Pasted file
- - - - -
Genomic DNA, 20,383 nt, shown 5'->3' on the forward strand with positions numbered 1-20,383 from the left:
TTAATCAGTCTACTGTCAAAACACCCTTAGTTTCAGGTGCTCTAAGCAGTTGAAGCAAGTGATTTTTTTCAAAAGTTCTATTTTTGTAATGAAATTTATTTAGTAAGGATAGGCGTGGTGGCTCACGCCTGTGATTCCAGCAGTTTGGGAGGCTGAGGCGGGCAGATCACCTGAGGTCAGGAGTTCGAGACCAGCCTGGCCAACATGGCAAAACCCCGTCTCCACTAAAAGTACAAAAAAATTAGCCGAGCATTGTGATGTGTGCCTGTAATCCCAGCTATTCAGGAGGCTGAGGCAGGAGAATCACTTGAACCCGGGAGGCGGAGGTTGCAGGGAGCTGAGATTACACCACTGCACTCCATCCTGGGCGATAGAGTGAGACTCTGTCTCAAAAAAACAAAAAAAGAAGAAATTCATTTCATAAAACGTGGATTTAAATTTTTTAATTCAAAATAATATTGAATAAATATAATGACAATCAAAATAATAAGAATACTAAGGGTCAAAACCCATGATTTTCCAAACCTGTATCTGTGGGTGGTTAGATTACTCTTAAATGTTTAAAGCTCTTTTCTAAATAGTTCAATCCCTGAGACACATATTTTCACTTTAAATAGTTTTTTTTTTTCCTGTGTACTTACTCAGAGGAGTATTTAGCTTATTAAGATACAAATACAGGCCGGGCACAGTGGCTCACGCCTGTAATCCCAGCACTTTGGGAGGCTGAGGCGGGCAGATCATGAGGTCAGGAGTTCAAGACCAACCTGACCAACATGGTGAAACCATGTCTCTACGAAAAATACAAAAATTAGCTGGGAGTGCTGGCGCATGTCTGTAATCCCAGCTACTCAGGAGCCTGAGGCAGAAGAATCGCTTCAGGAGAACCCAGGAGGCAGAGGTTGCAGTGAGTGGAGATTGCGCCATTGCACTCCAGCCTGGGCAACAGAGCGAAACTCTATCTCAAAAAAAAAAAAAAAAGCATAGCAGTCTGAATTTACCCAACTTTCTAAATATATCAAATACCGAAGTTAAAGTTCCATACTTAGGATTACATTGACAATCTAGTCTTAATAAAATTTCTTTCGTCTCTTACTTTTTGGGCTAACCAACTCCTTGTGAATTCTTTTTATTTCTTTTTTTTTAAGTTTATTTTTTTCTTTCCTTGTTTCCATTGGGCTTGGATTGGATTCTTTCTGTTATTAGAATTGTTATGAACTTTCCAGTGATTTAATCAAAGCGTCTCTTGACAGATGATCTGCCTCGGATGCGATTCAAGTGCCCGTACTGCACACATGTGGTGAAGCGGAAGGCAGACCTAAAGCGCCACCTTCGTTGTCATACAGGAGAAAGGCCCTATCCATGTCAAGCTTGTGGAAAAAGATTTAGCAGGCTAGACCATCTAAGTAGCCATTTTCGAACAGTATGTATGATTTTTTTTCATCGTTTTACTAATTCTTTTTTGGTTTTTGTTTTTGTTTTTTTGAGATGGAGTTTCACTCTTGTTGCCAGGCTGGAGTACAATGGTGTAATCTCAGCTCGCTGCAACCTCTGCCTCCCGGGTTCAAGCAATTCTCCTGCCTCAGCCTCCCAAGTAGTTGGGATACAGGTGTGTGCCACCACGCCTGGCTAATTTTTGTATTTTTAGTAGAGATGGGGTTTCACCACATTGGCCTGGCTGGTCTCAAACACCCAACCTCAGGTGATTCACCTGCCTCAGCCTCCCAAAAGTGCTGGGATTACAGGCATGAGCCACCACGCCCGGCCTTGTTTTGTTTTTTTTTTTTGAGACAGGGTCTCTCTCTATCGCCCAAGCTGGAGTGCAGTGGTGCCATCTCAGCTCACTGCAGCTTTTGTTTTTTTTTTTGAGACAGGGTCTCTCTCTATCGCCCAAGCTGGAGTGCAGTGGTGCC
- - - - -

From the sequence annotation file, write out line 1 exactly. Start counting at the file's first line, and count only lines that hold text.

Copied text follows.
Genomic DNA, 20,383 nt, shown 5'->3' on the forward strand with positions numbered 1-20,383 from the left: